Once upon a time, if you owned a small business, yellow page advertising was the first thing that would come to your mind whenever you thought about marketing. It may have even been the only thing you thought of. And if Jane was searching for a new dress to buy or a new washing machine to wash it in, the first place she would turn to was the yellow pages, so it made sense to put your ad where she was looking.
But that’s not where Jane is looking at anymore. Now, more than 86% of consumers turn to the Internet whenever they’re searching for a product, and over half of them open a browser first. The yellow pages that used to be the bread and butter of advertising to most businesses have become the book of last resort for many people.
Recent years have seen a massive decline in yellow page advertising, and with good reason. You only have to look at the decline of print advertising, in general, to realise that the yellow pages can’t be far behind. The radical changes that have taken place in this industry have left the use of yellow pages to diminish. Yellow pages thought they had taken a position in the economy and they thought they will continue to dominate the market. Well, they did dominate the market, but all this changed with technology. The truth is that; many people don’t even have a phone book.
Despite the shift in effective advertising to internet marketing, there are still companies and business owners that invest in yellow pages. These businesses have to change.
If you are still into Yellow Pages advertising, you can save thousands of dollars by adopting effective online marketing tactics that will generate more customers for you. Here are six major reasons why you should stop spending money on Yellow pages.
1. Yellow Pages Are Ineffective
When advertising on Yellow Pages, you have no idea of what triggered a prospect to take action. Knowing which keywords are most effective and the types of ads that are more effective is an advantage you get through internet marketing. Online marketing also lets you analyse comprehensive statistics about those who respond to your online content. Age, location, frequency, race, time of day and traffic source are just some of the hundreds of parameters available to you for analysis.
2. Yellow Pages Do Not Allow Relationships with Prospective Customers
It is impossible to establish any relationship with prospective customers through Yellow Pages ads. However, with online marketing, you have the ability to respond to information requests via email or newsletters. You can even reach prospective clients on an emotional level with a personal video, and your blog can allow visitors to leave comments that you can respond to personally.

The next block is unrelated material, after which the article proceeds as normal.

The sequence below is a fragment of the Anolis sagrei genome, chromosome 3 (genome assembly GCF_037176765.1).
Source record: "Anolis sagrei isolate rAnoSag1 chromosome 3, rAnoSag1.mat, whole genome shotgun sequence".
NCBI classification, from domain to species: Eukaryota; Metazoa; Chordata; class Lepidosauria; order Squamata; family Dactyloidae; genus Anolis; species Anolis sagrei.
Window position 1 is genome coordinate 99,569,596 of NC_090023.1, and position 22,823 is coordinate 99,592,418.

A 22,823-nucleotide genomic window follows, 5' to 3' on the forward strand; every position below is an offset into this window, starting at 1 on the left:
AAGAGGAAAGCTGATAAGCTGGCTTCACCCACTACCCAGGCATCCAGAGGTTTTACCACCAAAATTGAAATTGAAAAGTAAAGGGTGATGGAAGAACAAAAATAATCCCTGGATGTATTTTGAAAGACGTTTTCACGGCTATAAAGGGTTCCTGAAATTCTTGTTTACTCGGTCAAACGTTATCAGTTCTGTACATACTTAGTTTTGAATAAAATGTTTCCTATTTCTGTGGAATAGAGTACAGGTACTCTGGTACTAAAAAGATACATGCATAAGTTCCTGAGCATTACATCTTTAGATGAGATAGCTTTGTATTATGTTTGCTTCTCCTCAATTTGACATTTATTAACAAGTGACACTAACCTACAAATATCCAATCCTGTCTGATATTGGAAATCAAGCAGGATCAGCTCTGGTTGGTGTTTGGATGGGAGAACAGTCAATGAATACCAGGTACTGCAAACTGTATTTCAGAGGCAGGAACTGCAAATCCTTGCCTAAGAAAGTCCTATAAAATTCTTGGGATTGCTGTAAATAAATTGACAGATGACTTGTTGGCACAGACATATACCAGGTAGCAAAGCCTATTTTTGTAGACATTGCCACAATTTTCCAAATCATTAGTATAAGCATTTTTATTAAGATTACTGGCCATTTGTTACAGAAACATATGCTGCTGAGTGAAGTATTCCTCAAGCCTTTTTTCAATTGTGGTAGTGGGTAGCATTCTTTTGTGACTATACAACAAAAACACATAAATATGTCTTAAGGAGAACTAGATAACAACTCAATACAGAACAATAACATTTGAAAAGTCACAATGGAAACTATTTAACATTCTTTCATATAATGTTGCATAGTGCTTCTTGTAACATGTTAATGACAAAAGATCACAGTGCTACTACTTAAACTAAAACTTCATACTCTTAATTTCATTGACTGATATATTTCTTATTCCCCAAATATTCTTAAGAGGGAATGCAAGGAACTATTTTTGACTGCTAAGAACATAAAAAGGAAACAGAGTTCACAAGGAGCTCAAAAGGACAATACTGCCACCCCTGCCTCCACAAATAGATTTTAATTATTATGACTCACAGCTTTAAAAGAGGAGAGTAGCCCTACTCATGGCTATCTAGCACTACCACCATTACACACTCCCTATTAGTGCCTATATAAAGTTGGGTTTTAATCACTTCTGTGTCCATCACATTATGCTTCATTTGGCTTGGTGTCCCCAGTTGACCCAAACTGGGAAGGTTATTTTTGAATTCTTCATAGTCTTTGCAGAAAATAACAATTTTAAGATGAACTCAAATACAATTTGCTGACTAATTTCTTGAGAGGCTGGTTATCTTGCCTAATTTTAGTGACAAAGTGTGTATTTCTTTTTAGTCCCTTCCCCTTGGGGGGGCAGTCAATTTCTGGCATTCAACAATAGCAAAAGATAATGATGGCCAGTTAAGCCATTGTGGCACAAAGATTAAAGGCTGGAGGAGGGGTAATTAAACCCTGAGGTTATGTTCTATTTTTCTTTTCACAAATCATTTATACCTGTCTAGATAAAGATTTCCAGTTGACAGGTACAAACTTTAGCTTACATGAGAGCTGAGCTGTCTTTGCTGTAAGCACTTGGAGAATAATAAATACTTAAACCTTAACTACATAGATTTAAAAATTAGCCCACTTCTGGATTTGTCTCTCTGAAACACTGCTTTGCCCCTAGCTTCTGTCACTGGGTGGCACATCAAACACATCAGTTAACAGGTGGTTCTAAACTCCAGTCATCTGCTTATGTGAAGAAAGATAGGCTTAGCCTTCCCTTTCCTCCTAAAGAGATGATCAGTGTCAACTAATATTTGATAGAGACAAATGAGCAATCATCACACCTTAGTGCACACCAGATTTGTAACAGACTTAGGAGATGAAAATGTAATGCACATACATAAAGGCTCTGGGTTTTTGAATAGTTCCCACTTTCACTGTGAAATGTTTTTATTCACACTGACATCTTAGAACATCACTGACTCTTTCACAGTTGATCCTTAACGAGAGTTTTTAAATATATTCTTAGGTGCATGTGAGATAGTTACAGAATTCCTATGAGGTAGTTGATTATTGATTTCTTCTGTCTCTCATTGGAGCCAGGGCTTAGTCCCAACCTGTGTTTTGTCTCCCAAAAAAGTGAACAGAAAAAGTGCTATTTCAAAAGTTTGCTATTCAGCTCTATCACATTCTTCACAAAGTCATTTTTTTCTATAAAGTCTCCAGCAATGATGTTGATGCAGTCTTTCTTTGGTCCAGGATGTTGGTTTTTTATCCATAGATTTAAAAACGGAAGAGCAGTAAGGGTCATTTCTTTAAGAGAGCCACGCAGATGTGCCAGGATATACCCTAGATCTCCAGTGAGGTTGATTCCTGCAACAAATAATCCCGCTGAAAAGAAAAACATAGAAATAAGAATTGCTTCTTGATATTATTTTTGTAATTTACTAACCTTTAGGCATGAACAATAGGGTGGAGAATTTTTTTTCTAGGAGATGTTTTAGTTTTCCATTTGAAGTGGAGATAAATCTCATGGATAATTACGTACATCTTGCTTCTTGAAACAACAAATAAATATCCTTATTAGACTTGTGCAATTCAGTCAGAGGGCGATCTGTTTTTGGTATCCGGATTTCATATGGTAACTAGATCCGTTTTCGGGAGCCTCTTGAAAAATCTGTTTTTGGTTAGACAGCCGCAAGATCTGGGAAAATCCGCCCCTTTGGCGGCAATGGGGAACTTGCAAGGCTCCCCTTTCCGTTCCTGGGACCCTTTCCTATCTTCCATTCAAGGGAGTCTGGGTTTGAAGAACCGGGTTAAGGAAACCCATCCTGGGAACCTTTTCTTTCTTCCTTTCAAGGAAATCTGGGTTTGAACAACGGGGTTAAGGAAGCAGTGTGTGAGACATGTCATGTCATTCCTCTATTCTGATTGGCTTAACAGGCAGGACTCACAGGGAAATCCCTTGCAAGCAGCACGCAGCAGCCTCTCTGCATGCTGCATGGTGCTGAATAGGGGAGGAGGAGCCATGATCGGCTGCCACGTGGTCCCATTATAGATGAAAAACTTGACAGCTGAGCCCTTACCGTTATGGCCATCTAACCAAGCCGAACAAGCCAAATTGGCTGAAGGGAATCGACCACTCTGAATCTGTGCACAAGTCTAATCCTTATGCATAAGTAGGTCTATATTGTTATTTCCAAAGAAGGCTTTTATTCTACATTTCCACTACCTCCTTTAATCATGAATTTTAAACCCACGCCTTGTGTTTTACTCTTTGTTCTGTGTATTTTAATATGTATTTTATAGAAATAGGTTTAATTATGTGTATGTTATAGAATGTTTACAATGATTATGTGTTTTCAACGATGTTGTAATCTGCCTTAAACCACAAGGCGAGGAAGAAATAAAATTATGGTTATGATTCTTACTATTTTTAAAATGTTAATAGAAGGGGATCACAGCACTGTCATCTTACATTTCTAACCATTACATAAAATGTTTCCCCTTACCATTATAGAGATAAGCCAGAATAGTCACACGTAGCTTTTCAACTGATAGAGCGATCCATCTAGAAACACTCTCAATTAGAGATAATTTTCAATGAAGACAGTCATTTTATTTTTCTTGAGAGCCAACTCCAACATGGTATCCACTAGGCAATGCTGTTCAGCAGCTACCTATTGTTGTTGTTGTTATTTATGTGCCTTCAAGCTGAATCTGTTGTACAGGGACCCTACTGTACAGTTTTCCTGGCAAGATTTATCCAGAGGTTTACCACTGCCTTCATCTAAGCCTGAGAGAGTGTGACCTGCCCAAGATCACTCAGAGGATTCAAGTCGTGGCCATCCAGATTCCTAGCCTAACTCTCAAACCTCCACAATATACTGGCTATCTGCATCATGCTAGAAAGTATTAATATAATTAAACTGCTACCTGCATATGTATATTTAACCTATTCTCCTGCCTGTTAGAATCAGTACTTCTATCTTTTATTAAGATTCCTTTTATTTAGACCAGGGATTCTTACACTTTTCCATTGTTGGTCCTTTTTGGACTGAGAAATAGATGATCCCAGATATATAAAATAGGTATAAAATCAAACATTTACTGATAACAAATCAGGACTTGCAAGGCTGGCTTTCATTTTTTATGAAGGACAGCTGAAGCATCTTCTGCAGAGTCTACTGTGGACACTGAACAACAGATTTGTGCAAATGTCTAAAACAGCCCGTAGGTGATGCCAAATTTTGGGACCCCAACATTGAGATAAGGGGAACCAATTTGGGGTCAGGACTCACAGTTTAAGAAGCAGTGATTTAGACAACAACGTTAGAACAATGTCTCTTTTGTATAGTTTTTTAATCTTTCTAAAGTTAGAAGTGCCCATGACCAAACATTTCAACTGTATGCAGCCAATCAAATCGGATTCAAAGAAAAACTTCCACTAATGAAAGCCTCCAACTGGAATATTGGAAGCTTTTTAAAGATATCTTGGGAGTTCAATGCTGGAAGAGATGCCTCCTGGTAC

3. Yellow Pages Create Excessive Competition
With Yellow Pages advertising, there are many ads and dozens of marketing messages in every category. As an advertiser, this is a game of trying to stand out with bright colors and creative graphics. As a reader, it is a confusing mixture of information that will, most times, make your competitors make more sales, even when your ad is more expensive.
4. The Graphic Design Is Terrible
The graphic designers working for Yellow Pages companies do not have the incentive to make a client’s advertisement more efficient than any other advertiser in the category. And even if you employ your own designer, they are limited by the old methods of printing and the quality of paper is only suitable for wrapping fish.
5. Yellow Pages Offer Limited Space for Content
Space has always been considered to be an important factor when it comes to advertising. If you want your clients to know more about your business, a limited space will not work. In online marketing, you have whatever space you need to promote and advertise your business. When advertising on Yellow Pages, even the largest ads will get a limited amount of space to stay on.
6. Yellow Pages Have Limited Reach
Yellow Pages can’t go really far. They have no keyword usage, and listings are typically for only one category. As online marketing has grown over the years, search engines have become smarter to understand not only the “local intent” behind search queries but also the location of the searcher, called “geo-targeting.”